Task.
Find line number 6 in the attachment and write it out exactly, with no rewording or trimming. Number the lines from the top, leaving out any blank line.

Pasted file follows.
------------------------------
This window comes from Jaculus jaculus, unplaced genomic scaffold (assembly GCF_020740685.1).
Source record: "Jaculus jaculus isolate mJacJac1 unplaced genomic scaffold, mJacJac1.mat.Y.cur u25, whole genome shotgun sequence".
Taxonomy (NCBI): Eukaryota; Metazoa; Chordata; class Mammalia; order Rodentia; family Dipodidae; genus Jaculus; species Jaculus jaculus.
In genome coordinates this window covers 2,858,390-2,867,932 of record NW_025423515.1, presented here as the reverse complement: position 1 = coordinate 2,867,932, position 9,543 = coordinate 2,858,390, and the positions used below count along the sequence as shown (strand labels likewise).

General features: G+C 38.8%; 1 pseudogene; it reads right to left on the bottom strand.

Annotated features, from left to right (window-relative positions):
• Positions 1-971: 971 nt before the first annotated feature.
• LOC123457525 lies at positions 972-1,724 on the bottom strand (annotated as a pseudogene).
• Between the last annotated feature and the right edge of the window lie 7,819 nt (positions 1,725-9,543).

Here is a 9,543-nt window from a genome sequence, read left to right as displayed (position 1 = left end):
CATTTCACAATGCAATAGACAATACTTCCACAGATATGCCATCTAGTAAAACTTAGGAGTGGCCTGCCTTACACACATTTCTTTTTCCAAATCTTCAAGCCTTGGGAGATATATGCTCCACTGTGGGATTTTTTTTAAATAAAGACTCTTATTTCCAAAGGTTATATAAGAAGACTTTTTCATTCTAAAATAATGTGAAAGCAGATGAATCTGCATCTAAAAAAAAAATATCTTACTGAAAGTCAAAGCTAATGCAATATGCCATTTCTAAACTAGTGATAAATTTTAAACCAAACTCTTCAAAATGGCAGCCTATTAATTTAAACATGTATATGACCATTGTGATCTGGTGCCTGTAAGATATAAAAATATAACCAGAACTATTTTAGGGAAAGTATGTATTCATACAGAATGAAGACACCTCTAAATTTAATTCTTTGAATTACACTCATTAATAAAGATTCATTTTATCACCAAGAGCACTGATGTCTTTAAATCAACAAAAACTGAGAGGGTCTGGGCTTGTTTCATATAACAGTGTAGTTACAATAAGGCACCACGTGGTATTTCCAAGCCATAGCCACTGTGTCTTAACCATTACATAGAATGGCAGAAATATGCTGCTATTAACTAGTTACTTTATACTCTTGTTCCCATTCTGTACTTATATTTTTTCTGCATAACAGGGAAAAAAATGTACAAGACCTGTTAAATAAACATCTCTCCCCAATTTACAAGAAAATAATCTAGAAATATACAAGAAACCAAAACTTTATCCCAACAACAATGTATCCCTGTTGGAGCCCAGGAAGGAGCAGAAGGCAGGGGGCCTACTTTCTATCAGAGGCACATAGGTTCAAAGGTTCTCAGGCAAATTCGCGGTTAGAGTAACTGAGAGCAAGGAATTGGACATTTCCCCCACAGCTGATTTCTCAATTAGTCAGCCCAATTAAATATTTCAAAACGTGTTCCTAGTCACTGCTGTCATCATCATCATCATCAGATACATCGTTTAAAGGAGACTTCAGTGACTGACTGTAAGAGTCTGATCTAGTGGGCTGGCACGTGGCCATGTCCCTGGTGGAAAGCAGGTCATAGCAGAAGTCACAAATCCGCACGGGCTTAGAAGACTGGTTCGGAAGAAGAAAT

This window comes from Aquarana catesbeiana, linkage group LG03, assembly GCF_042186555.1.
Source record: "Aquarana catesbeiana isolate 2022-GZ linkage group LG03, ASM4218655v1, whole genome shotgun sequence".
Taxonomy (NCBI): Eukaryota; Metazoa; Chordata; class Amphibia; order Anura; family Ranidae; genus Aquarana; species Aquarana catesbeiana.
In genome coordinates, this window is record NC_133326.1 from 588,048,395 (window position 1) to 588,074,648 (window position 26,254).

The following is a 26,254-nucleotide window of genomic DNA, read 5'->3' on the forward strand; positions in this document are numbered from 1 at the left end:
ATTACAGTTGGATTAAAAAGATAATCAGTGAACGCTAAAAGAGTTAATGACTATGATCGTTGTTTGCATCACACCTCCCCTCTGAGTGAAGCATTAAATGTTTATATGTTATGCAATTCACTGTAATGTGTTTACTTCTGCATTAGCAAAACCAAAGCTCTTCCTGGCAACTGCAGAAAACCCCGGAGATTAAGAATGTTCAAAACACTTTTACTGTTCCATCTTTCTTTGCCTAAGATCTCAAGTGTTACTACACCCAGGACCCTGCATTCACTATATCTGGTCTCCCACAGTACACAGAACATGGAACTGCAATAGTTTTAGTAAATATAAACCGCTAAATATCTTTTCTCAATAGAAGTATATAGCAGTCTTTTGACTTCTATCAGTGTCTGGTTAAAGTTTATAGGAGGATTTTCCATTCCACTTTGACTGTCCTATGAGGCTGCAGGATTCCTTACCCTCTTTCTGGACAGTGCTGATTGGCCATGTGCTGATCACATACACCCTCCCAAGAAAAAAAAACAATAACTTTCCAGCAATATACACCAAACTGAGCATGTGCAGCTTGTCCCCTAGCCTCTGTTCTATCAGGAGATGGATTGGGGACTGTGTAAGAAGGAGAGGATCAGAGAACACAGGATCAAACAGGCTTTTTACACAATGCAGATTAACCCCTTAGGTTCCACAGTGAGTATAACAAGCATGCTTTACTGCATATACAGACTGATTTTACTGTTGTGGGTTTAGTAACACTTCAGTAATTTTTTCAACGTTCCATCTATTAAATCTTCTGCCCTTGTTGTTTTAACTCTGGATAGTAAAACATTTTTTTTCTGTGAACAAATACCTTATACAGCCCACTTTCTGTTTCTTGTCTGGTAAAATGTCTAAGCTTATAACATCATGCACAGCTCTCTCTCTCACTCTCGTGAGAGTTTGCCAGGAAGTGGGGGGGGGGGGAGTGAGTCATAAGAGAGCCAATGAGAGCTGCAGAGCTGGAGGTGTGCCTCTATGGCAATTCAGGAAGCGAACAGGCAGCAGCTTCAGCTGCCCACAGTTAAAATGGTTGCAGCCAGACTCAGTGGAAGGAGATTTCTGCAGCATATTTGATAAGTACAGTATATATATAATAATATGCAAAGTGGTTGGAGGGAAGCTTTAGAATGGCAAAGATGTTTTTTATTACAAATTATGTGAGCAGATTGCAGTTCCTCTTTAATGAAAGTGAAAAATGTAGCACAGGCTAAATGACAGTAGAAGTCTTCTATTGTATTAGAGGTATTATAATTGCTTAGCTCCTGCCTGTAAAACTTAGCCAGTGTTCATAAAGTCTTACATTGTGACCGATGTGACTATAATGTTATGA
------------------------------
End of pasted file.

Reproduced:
Annotated features, from left to right (window-relative positions):